British households are well placed to handle an increase in interest rates, the Bank of England said today.
The Bank’s annual survey of 6,000 households compiled by NMG consulting found households were “in a slightly better position to cope with an increase in interest rates than they were a year ago”.
The survey revealed that if interest rates were to rise two per cent immediately, with no change in household incomes, then “an estimated 31 per cent of mortgagors would need to take some kind of action… down from 37 per cent in 2014 and 44 per cent in 2013.”
The Bank said that the share of households with mortgage debt that was more than five times their income – considered ‘very high’ – had fallen back and was now back to levels not seen since the 1990s. Meanwhile, households with mortgage debt between three and five times their income had fallen to early-2000s levels.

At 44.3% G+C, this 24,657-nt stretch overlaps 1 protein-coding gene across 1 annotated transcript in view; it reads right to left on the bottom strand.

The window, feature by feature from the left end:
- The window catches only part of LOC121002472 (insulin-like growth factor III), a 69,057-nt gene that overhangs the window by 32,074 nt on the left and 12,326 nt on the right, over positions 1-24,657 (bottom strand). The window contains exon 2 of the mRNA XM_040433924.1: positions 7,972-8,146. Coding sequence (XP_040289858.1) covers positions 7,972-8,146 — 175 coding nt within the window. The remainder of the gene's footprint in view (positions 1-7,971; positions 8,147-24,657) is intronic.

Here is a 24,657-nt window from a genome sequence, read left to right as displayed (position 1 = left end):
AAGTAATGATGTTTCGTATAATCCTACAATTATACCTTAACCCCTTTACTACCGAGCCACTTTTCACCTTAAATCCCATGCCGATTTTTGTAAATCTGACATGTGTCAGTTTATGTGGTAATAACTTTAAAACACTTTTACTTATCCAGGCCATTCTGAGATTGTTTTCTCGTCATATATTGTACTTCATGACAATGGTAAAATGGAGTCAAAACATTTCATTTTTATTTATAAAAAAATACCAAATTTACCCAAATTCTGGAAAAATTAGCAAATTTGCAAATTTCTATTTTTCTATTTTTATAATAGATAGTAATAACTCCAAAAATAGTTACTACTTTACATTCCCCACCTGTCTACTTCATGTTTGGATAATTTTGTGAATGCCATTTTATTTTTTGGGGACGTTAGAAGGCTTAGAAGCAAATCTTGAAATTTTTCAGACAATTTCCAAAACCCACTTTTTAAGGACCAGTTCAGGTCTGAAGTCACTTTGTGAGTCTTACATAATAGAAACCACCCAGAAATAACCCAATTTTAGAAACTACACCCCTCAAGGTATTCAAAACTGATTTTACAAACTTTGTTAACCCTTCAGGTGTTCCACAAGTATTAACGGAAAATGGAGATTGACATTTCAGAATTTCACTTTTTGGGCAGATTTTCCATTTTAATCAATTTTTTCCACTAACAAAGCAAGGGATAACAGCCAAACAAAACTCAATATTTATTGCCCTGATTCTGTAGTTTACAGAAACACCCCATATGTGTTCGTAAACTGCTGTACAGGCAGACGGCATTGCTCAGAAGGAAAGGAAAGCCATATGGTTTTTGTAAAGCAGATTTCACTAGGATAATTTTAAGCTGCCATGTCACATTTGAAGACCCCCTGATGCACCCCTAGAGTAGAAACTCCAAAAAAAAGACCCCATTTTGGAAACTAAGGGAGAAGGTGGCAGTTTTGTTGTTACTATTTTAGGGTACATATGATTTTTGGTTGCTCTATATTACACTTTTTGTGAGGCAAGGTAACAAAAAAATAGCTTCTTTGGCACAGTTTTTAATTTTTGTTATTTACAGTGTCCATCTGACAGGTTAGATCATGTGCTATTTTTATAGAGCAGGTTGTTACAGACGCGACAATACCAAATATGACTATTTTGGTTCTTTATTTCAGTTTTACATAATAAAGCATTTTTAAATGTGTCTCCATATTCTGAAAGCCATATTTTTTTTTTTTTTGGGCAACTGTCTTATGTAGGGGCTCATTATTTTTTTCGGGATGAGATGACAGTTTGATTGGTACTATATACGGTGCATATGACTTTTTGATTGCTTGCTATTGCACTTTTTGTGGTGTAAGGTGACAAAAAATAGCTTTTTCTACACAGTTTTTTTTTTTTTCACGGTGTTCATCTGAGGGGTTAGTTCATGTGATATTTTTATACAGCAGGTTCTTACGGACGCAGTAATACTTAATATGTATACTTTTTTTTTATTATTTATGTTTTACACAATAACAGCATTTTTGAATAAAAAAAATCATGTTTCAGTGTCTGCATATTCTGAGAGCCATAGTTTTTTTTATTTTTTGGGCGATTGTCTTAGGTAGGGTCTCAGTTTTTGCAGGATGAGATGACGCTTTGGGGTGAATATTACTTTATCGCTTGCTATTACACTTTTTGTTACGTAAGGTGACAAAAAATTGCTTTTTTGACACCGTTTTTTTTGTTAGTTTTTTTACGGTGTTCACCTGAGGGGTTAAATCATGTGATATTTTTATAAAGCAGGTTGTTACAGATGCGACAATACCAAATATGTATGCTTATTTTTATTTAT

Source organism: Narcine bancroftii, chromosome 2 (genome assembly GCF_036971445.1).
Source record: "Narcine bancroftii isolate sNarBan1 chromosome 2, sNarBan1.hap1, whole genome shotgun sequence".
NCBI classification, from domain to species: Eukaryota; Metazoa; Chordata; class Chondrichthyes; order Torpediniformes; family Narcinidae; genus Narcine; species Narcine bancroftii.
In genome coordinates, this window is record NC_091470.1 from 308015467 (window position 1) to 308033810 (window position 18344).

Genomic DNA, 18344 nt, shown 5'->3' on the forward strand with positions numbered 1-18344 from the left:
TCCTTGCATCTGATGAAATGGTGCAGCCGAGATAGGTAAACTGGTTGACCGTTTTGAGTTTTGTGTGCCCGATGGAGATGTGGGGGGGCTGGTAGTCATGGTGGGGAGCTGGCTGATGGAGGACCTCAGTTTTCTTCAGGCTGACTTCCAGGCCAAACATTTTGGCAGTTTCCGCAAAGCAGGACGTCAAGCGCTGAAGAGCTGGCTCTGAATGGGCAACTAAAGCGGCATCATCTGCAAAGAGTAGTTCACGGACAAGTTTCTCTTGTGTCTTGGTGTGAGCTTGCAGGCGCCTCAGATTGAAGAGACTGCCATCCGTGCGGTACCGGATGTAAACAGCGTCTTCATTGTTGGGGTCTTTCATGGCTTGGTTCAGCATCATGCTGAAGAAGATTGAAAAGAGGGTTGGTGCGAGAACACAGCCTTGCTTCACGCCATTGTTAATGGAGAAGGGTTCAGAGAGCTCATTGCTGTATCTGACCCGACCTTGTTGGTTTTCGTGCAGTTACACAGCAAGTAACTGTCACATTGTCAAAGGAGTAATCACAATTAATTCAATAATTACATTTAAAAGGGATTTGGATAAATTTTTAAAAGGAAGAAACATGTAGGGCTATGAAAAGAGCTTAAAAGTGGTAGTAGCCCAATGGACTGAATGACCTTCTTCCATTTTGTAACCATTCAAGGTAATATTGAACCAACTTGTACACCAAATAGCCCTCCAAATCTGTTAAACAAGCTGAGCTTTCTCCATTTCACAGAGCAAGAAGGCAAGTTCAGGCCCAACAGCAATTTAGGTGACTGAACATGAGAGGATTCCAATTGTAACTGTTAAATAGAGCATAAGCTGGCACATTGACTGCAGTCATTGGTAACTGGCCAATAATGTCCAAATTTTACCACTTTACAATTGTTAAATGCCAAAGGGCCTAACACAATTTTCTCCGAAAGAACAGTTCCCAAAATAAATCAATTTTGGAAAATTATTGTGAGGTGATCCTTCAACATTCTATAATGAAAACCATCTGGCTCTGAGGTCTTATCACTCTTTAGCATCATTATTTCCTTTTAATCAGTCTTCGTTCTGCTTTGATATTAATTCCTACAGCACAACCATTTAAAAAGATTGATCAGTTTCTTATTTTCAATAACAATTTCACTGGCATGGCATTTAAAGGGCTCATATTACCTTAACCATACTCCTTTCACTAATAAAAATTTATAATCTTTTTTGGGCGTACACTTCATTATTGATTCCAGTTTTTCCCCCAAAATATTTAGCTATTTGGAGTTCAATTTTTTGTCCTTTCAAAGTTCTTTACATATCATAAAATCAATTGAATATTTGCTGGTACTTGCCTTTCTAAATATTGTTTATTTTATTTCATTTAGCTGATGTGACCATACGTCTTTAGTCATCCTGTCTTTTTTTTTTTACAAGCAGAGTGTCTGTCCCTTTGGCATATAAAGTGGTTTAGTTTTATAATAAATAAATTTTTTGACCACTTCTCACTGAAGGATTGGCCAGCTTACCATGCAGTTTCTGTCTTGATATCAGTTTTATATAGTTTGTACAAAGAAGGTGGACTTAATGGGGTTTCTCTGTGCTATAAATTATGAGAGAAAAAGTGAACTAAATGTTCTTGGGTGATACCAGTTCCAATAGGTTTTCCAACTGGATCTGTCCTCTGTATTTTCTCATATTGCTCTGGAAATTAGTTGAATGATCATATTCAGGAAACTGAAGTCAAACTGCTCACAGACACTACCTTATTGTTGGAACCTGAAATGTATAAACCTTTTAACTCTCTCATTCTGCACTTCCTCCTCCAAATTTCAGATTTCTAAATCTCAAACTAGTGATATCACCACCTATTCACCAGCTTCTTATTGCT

The share of mortgagors with high debt servicing ratios has fallen and is now close to an historic low, the survey found.
However, the Bank also warned that some households whose finances were especially vulnerable to a rate hike may also suffer from continued cuts in state spending.
According to the Bank, the survey suggested that fiscal cuts were “likely to continue to weigh on household spending” and that “there are some households who may be vulnerable to higher interest rates and who expect to be more heavily affected than average by further fiscal consolidation”.
The Bank's main interest rate has been at a record low of 0.5 per cent since March 2009. Some Bank officials have raised concerns that because rates have not moved for a sustained period of time, households and businesses may be unprepared for their eventual rise.